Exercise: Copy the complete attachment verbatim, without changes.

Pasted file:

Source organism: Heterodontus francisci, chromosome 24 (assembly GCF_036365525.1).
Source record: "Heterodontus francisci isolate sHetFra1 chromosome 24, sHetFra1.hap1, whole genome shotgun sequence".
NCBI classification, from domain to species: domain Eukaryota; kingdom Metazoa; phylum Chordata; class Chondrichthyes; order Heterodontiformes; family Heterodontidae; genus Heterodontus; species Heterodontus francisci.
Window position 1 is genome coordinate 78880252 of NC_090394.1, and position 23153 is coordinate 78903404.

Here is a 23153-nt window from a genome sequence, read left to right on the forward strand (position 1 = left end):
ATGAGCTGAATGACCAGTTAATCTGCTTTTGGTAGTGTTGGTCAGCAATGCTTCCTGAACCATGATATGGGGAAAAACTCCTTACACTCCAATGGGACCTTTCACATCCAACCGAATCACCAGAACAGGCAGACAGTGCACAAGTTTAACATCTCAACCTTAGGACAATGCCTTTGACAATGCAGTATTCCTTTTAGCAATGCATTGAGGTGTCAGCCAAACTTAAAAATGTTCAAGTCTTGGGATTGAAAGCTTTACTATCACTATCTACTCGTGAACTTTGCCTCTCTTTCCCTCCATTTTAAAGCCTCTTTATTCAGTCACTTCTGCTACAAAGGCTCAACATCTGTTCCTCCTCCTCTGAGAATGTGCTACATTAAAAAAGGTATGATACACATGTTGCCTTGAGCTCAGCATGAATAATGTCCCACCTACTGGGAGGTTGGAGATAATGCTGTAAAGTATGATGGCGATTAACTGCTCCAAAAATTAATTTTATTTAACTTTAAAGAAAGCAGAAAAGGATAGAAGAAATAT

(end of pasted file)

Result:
Source organism: Heterodontus francisci, chromosome 24 (assembly GCF_036365525.1).
Source record: "Heterodontus francisci isolate sHetFra1 chromosome 24, sHetFra1.hap1, whole genome shotgun sequence".
NCBI classification, from domain to species: domain Eukaryota; kingdom Metazoa; phylum Chordata; class Chondrichthyes; order Heterodontiformes; family Heterodontidae; genus Heterodontus; species Heterodontus francisci.
Window position 1 is genome coordinate 78880252 of NC_090394.1, and position 23153 is coordinate 78903404.

Here is a 23153-nt window from a genome sequence, read left to right on the forward strand (position 1 = left end):
ATGAGCTGAATGACCAGTTAATCTGCTTTTGGTAGTGTTGGTCAGCAATGCTTCCTGAACCATGATATGGGGAAAAACTCCTTACACTCCAATGGGACCTTTCACATCCAACCGAATCACCAGAACAGGCAGACAGTGCACAAGTTTAACATCTCAACCTTAGGACAATGCCTTTGACAATGCAGTATTCCTTTTAGCAATGCATTGAGGTGTCAGCCAAACTTAAAAATGTTCAAGTCTTGGGATTGAAAGCTTTACTATCACTATCTACTCGTGAACTTTGCCTCTCTTTCCCTCCATTTTAAAGCCTCTTTATTCAGTCACTTCTGCTACAAAGGCTCAACATCTGTTCCTCCTCCTCTGAGAATGTGCTACATTAAAAAAGGTATGATACACATGTTGCCTTGAGCTCAGCATGAATAATGTCCCACCTACTGGGAGGTTGGAGATAATGCTGTAAAGTATGATGGCGATTAACTGCTCCAAAAATTAATTTTATTTAACTTTAAAGAAAGCAGAAAAGGATAGAAGAAATAT